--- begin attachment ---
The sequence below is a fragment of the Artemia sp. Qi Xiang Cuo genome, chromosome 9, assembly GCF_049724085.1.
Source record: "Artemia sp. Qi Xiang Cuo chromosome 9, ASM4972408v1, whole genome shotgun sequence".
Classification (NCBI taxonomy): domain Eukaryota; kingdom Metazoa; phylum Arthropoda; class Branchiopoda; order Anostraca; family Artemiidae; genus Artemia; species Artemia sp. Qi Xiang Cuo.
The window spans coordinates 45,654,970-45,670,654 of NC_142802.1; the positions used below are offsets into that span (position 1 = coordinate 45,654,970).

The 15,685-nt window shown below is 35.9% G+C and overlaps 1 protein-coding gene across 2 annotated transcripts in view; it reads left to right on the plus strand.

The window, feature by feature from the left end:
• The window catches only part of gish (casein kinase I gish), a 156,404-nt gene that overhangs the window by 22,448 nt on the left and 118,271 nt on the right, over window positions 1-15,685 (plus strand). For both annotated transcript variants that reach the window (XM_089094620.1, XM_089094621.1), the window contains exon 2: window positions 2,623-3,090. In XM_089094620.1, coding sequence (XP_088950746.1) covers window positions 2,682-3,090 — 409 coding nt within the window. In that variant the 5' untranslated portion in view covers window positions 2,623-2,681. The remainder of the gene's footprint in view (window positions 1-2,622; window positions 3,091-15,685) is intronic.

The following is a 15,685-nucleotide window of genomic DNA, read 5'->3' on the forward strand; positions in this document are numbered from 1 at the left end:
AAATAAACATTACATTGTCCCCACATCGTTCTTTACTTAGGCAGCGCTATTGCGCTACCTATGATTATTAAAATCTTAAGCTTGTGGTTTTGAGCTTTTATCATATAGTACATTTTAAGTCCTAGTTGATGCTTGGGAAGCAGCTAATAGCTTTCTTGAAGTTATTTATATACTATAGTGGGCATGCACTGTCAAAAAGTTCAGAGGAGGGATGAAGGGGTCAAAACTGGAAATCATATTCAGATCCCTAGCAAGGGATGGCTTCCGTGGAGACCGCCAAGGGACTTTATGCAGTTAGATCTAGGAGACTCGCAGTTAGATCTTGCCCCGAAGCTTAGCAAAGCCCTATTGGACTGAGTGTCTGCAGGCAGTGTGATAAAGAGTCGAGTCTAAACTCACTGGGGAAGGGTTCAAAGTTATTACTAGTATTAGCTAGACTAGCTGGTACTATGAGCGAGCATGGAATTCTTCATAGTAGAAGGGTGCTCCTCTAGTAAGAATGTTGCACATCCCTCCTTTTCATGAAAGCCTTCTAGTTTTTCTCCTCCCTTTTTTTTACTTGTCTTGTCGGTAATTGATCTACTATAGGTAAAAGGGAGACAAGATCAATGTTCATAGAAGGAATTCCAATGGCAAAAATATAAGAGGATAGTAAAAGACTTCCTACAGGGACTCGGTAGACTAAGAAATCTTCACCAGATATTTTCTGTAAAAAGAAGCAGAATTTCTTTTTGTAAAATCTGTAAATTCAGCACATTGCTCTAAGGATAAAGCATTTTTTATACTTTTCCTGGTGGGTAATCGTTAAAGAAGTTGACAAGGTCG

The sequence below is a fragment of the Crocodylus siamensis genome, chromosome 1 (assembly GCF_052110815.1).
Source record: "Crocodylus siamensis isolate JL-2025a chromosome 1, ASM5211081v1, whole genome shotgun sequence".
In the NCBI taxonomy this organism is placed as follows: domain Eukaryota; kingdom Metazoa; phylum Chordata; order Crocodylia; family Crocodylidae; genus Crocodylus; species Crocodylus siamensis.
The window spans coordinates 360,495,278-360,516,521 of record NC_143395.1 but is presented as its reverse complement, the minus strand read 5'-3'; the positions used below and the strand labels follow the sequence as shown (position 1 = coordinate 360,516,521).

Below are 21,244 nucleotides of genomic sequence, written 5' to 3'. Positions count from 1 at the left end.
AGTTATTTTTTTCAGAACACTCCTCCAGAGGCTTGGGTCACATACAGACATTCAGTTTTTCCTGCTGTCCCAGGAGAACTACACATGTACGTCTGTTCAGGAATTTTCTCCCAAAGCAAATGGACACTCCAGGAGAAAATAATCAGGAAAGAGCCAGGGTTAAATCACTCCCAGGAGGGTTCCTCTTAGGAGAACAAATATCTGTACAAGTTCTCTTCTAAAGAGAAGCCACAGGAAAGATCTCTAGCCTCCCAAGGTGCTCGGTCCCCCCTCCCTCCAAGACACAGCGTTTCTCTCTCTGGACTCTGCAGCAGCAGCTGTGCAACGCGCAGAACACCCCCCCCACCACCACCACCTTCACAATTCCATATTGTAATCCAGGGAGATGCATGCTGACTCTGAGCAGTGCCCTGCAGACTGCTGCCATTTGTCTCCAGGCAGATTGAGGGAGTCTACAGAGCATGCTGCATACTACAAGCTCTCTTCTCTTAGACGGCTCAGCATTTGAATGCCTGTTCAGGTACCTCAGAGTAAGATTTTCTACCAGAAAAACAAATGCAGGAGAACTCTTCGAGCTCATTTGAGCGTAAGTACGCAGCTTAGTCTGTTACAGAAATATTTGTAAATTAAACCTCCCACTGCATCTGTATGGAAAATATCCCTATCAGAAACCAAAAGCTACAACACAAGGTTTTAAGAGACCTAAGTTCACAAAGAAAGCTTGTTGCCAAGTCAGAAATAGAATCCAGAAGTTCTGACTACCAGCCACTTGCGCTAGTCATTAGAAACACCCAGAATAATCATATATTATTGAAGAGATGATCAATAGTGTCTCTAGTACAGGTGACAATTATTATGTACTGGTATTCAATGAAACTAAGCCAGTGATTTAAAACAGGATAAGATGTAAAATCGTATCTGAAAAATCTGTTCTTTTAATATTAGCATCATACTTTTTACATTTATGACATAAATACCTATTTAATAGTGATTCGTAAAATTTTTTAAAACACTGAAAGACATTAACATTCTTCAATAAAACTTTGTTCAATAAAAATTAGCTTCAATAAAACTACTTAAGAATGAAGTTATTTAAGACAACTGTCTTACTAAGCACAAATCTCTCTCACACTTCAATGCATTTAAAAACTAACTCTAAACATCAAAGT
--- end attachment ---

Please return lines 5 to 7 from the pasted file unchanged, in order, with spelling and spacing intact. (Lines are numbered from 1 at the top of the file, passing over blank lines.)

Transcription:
The 15,685-nt window shown below is 35.9% G+C and overlaps 1 protein-coding gene across 2 annotated transcripts in view; it reads left to right on the plus strand.

The window, feature by feature from the left end:
• The window catches only part of gish (casein kinase I gish), a 156,404-nt gene that overhangs the window by 22,448 nt on the left and 118,271 nt on the right, over window positions 1-15,685 (plus strand). For both annotated transcript variants that reach the window (XM_089094620.1, XM_089094621.1), the window contains exon 2: window positions 2,623-3,090. In XM_089094620.1, coding sequence (XP_088950746.1) covers window positions 2,682-3,090 — 409 coding nt within the window. In that variant the 5' untranslated portion in view covers window positions 2,623-2,681. The remainder of the gene's footprint in view (window positions 1-2,622; window positions 3,091-15,685) is intronic.